Annual Edward Delaval Lecture in Physics

Medieval Science and the Ordered Universe project

a public lecture by

Professor Tom McLeish FRS

Department of Physics and
Institute for Medieval and Renaissance Studies, Durham University, UK

Wednesday 16 November 2016 at 6 pm

Stephen Langton Building (former EMMTEC) Lecture Theatre, Brayford Pool Campus, University of Lincoln

Eventbrite - 2016 Edward Delaval Lecture in Physics
Version 2For the English polymath, Robert Grosseteste, light was the fundamental first form that gave dimensionality and stability to the material world. In a dozen scientific treatises written in the early 13th Century, he postulated a physics of light, colour and the rainbow.  In his De luce (on light) he extends it to the origin of the Universe in what has been referred to as the ‘Medieval Big Bang’. His arguments are so taut that they can be translated into mathematics – our resulting numerical simulations show that Grosseteste’s model does actually work. He also described the method for developing a universal principle from repeated observations under controlled conditions and argued that the explanation needing fewer suppositions and premises was the best.  In his theory of colour, we have found through close examination of the manuscript evidence for his De colore (on colour) and his De iride (on the rainbow) and a mathematical analysis of their content, that he presents the first three-dimensional theory of perceptual colour space. Each treatise we have studies has also stimulated new published science as well.

In this talk, I introduce Robert Grossteste (ca 1170 -1253), the scientist, teacher, theologian and bishop and describe how a unique collaborative research approach has revealed new insights into his thought, particularly on light. An interdisciplinary team of historians, scientists, linguists and philosophers has developed techniques of joint reading of the medieval texts that have shown them to be logically consistent and founded on mathematically based models. We reflect on how a study of this extraordinary medieval science can help throw fresh light on the history of scientific thought, and bridge the current perception gap between the study of science and humanities.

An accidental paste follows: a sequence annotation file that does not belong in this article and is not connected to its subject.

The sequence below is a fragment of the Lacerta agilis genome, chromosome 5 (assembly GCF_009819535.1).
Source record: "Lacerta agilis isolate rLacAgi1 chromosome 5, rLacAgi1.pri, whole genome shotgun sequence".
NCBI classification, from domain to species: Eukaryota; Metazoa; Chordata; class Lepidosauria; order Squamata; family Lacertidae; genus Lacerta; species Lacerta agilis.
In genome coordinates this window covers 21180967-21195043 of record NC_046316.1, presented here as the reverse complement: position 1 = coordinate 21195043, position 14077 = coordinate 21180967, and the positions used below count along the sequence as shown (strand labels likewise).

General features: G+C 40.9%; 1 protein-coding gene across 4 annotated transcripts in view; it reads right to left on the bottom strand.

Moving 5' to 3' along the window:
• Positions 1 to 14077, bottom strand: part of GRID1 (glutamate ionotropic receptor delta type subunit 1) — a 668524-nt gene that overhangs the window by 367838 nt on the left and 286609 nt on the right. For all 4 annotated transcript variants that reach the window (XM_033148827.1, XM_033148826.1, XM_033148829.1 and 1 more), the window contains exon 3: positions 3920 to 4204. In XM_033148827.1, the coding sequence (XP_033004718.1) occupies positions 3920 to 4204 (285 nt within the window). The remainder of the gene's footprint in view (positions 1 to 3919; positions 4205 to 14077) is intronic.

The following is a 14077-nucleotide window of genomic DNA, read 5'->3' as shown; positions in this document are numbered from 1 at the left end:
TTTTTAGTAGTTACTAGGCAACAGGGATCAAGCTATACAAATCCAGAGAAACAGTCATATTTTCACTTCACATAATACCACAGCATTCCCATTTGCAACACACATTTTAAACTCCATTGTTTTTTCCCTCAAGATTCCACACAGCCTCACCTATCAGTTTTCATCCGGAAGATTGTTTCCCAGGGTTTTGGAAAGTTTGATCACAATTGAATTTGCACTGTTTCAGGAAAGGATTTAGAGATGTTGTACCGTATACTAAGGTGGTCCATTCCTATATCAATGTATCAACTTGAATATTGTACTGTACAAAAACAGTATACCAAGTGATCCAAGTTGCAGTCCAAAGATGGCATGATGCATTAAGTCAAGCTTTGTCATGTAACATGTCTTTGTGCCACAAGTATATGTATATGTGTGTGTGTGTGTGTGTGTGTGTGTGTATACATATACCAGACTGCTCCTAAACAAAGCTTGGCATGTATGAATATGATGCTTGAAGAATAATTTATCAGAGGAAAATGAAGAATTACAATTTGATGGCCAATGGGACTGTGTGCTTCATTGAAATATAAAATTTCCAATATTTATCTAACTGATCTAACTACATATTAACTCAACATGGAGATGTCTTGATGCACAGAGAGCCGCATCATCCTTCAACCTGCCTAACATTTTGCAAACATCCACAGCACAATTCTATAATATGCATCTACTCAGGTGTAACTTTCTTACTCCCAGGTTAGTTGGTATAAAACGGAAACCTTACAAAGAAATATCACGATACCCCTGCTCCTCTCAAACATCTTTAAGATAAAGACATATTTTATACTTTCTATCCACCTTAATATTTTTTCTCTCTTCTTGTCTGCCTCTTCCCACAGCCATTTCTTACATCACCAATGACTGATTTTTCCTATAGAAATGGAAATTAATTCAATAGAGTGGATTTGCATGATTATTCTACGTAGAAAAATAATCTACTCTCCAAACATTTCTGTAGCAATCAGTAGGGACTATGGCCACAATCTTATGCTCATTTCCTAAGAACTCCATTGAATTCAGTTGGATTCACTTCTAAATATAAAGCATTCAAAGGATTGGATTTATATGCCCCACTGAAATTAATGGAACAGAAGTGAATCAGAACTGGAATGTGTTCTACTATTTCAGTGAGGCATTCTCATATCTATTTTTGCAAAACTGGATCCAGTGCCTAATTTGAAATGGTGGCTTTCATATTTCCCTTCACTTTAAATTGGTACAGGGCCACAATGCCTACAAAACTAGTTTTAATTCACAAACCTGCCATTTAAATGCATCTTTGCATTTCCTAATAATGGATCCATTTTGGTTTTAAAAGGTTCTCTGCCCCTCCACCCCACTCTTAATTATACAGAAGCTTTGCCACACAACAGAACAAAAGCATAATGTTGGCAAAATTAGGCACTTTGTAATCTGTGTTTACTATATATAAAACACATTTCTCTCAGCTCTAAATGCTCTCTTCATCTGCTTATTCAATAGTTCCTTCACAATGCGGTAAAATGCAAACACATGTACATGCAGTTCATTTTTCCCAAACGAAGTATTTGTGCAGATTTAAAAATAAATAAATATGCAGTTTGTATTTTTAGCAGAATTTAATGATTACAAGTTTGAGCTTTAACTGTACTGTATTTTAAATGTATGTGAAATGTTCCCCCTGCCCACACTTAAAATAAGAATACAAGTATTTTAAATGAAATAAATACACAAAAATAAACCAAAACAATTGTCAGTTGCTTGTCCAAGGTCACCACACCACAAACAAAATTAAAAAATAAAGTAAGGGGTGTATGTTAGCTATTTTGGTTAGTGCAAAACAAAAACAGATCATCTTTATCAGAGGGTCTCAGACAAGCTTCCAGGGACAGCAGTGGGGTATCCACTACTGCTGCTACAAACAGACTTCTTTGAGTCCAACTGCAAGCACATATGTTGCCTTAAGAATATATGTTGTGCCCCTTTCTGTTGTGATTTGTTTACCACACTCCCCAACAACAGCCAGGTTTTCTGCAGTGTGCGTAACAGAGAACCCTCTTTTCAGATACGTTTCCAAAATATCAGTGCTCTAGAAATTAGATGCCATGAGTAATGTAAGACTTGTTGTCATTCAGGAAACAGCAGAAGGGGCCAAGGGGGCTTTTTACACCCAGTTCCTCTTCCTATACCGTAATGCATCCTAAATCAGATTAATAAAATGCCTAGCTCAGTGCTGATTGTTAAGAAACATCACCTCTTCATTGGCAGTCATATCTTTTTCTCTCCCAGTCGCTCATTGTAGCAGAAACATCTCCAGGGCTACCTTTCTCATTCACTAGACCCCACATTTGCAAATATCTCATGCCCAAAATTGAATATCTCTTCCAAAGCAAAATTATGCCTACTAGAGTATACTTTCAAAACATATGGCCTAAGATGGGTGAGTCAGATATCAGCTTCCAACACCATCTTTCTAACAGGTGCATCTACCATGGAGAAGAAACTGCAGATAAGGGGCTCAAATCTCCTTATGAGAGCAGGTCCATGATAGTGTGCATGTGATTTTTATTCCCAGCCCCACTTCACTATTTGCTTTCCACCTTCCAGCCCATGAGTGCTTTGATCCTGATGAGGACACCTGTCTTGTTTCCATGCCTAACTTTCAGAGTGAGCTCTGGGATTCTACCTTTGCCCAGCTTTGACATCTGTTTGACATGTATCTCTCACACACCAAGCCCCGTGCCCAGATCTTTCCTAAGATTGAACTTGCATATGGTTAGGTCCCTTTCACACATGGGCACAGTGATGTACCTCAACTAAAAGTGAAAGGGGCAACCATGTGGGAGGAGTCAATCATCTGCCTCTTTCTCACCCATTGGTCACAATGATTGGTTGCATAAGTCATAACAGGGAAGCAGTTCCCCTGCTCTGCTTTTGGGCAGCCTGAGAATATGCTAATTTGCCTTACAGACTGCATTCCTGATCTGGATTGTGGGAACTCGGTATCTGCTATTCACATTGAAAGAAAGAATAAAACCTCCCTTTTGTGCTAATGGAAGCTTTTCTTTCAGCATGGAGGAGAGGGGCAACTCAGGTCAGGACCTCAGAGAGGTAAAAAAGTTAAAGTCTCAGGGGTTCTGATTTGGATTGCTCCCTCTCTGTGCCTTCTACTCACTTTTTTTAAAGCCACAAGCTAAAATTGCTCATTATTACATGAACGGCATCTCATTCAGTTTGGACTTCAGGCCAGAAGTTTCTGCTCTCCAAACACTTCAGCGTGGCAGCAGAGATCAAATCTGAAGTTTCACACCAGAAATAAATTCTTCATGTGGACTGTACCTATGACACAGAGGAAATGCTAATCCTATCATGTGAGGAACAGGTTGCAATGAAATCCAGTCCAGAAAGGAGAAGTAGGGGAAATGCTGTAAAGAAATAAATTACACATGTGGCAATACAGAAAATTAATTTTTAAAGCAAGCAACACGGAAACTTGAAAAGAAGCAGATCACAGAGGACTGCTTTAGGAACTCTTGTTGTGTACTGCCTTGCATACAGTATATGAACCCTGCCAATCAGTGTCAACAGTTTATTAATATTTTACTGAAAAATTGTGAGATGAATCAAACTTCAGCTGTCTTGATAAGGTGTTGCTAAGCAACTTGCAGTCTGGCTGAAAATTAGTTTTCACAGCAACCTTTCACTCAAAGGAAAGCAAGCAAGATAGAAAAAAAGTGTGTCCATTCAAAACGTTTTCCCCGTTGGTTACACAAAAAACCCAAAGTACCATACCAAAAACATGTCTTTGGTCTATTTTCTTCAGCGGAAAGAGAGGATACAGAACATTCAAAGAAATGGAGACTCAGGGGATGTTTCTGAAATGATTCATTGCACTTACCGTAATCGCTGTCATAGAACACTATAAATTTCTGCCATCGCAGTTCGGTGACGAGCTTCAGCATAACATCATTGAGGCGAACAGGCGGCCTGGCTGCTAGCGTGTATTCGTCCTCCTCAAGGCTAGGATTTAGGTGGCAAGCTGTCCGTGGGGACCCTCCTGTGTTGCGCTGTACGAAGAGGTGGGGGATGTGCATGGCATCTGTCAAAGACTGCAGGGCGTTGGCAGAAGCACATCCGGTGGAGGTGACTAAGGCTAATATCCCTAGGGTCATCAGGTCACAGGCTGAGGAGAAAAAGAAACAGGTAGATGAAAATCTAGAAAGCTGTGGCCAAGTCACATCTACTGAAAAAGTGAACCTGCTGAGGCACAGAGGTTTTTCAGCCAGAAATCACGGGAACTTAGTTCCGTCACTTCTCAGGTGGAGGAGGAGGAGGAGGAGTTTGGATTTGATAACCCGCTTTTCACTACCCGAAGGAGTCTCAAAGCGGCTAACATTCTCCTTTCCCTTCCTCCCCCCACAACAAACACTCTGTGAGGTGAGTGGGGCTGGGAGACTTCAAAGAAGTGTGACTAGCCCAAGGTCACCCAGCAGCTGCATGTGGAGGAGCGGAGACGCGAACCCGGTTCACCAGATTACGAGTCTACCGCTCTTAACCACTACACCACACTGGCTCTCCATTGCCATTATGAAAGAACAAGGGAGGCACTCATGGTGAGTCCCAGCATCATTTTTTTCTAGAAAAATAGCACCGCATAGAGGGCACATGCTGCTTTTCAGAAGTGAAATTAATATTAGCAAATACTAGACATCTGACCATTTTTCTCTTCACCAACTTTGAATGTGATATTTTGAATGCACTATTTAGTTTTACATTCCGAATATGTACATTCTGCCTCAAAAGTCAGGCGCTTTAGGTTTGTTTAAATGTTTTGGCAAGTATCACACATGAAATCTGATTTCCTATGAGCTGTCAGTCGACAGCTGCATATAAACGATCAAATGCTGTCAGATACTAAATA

References

Greti Dinkova-Bruun, Giles E.M. Gasper, Michael Huxtable, Tom C.B. McLeish, Cecilia Panti and Hannah Smithson, “Dimensions of Colour: Robert Grosseteste’s De Colore; Edition, Translation and Interdisciplinary Analysis, Durham Medieval and Renaissance Texts (2013).

Smithson, Hannah E.; Anderson, Philip S.; Dinkova-Bruun, Greti; et al. “Color-coordinate system from a 13th-century account of rainbows”  J. Opt. Soc. Am., 31, A341-A349 (2014).

Smithson, H.E., et al., “A three-dimensional color space from the 13th century J. Opt. Soc. Am. A,  29, (2012)

Bower, Richard G.; McLeish, Tom C. B.; Tanner, Brian K.; et al. “A medieval multiverse?: Mathematical modelling of the thirteenth century universe of Robert Grosseteste”, Proc. Roy. Soc. A, 470, Article Number: 20140025   (2014)

McLeish, Tom C. B.; Bower, Richard G.; Tanner, Brian K.; et al. “A Medieval Multiverse?” Nature, 507, 161-163 (2014)

HE Smithson, GEM Gasper, TCB McLeish, “All the colours of the rainbow”, Nature Physics, 10, 540-542 (2014).

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Comments

  1. Reblogged this on The Ordered Universe Project and commented:
    Here is the lecture I am giving in Lincoln this Wednesday – Tom

    Liked by 1 person

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  1. […] details are available on the University of Lincoln Maths and Physics news – including an abstract and references. Another great opportunity to hear about the Ordered […]

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  2. […] 16th of November 2016 Professor Tom McLeish FRS from Durham University, UK, delivered our 1st Annual Edward Delaval Lecture in Physics.  The lecture is named after Edward Delaval FRS, a ‘physics hero’ associated with the […]

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